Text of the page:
Mr Medvedev, as I reported to you, today we are holding an open house at all the agencies, departments and units of the Emergencies Ministry, where guests, including the relatives, parents and children of employees, will be able to learn about our achievements in improving the system for ensuring people’s safety.

These events include demonstrations of modern hardware and rescue equipment. During the preparations for this training, the heads of civil defence management bodies carried out measures to improve the practical skills for organising and holding relief operations, including in conditions where the control infrastructure has been damaged, or communications and vital service systems have been disrupted.

In accordance with the plan for this exercise, all “affected” regions have been trained in the introduction of an emergency regime, which provides, in part, for limiting the activities of organisations in the emergency zone in order to ensure the unconditional protection of the population and rescue teams working there. The regions have held meetings of the commission on the sustainable operation of economic facilities and have taken additional measures in this area.

An analysis of the first stage of the national emergencies exercise leads us to the following conclusions. First, the command systems and civil defence forces are for the most part ready to perform their assigned tasks. Civil defence measures are being planned in accordance with the relevant documents. The National Crisis Management Centre and the Command Centre of the Emergencies Ministry territorial agencies are ready to carry out their relevant tasks. Today the Government will discuss the further development and improvement of the crisis management centres.

Second, civil defence forces, including military rescue units, fire-fighting units, search-and-rescue teams and on-call emergency units, are ready to fulfil their tasks under difficult real-life conditions.

Third, plans have been drafted and approved to ensure the evacuation of the population and maintain the operation of vital facilities, and material, technical and financial reserves have been approved for fulfilling the goals of civil defence and the protection of the population.

As part of the second stage of the exercise, we plan to focus on issues related to the organising and holding of practical civil defence measures in the Russian regions and at crucial economic facilities. Following the exercise, we will prepare a plan for further improving the readiness of the management agencies and forces to carry out civil defence tasks, taking into account current requirements at the federal level, in the regions and within organisations.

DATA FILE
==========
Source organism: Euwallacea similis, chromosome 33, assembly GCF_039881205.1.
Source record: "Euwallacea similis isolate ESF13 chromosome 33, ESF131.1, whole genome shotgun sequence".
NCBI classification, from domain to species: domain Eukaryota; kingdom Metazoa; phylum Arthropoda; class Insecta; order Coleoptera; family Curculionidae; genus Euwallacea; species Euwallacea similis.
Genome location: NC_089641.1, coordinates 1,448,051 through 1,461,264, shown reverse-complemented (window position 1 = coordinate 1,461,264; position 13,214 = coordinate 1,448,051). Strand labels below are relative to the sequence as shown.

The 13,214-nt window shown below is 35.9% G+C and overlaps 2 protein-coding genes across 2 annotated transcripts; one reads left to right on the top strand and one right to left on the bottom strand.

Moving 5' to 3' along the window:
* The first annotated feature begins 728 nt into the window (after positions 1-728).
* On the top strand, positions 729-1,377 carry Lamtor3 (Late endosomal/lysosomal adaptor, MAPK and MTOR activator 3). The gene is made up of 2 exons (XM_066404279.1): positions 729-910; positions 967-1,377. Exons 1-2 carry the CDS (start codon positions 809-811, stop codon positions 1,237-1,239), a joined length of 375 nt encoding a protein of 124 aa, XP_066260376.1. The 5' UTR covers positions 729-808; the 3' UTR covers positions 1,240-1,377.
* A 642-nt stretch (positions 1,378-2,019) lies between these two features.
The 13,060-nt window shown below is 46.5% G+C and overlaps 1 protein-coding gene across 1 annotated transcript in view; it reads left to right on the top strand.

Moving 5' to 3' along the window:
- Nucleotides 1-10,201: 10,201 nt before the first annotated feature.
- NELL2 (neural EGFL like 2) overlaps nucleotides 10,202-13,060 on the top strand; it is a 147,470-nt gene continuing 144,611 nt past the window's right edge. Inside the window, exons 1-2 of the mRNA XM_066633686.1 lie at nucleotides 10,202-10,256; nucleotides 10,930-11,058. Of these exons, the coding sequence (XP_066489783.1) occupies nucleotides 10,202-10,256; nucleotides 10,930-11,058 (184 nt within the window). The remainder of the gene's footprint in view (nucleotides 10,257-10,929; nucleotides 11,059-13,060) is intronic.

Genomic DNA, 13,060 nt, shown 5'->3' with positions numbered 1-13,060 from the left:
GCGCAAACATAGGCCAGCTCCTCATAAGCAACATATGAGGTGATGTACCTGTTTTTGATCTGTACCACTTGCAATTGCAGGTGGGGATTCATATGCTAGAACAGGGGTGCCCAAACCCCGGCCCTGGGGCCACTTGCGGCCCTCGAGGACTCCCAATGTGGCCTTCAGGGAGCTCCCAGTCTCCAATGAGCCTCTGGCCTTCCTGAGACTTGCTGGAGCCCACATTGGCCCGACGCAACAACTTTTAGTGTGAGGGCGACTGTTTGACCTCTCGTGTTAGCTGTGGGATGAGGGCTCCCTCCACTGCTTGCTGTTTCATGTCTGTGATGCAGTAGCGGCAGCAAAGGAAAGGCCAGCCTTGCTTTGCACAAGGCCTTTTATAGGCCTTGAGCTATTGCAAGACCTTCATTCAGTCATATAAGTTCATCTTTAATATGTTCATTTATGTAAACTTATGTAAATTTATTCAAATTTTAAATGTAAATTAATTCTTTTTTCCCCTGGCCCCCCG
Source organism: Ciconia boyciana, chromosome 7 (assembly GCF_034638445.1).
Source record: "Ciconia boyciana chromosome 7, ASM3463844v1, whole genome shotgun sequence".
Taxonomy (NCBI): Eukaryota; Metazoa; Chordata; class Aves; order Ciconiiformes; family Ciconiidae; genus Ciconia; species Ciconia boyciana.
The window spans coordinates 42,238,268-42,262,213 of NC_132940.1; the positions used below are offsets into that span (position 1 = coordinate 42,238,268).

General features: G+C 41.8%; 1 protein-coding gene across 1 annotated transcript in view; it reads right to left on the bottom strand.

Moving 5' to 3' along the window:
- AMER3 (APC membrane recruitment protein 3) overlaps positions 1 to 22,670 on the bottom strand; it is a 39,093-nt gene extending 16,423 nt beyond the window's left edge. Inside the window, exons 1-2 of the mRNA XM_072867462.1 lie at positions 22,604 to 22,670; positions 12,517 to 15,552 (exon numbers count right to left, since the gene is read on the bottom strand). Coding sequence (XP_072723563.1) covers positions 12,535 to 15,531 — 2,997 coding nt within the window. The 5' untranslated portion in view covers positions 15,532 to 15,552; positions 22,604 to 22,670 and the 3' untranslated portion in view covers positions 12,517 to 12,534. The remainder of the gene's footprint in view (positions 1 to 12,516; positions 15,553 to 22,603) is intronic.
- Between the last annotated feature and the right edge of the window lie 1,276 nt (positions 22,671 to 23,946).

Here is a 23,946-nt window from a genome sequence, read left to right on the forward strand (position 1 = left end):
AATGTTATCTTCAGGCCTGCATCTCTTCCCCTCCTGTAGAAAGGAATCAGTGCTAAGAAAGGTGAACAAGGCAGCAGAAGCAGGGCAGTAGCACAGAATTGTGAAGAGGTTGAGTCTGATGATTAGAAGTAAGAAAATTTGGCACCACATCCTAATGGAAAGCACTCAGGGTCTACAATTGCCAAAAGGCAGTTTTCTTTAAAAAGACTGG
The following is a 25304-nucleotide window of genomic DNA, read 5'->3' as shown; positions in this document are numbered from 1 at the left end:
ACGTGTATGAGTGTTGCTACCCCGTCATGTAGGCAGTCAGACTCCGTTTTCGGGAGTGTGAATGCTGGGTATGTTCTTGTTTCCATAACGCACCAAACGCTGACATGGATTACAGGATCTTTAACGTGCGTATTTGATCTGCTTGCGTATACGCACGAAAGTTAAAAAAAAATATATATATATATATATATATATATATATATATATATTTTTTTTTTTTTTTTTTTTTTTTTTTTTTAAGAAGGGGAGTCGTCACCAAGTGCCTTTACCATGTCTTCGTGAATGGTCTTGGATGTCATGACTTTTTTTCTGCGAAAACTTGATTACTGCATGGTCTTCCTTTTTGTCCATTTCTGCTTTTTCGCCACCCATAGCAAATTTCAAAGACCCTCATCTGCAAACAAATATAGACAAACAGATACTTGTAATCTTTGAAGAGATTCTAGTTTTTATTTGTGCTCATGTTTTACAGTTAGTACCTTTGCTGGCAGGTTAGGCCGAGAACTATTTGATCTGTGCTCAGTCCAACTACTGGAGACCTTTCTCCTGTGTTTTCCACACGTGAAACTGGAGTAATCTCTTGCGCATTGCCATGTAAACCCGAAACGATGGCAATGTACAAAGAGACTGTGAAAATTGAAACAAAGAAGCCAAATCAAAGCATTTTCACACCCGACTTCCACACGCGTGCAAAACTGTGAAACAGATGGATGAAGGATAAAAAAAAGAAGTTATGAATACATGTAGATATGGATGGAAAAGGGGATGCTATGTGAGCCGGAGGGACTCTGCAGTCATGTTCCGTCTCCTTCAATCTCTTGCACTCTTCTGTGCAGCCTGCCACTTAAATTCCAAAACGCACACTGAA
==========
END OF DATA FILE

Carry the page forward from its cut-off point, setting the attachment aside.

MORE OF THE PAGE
Mr Medvedev, I suggest that we listen to the reports from the regional civil defence heads on the fulfilment of the relevant measures. Thank you.

Dmitry Medvedev: Thank you, Mr Puchkov.  Let’s listen to your colleagues now.


Dmitry Medvedev’s concluding remarks

Colleagues, I would like to say a few words at the end of the training session. All of us, or at least those of us not working for the Ministry, have become used to perceiving civil defence as something perfunctory, something that has nothing to do with us, and don’t give it the attention it deserves. In reality, this approach creates major problems, and it must be changed radically. True, it’s highly unlikely that the civil defence system will be used in case of a hypothetical nuclear conflict, large-scale war or some other similar scenario. That is what we were taught at school and university in civil defence classes. However, calamities, disasters and other crises requiring all-out consolidation of human resources cannot be ruled out. Unfortunately, they happen on a regular basis, as our recent experience shows. The most important aspect, the people, will depend on the extent of our readiness. We have a lot to accomplish in the sphere of civil defence.

I suggest that the Minister and all relevant agencies assess our current resources and consider ways to improve the use of personal protection equipment. Soviet-era methods are no longer relevant. We should adopt more advanced approaches that are used in most countries, and we should stockpile a reasonable amount of this personal protection equipment. This is just one example. Nevertheless, large-scale training drills remain a key factor. Vladimir Puchkov and I have just discussed this issue:  well-trained employees and regular drills are the main indicator that leads to a reduction in the number of casualties, and that is our main objective.

I would like to congratulate all civil defence professionals once again and to say goodbye.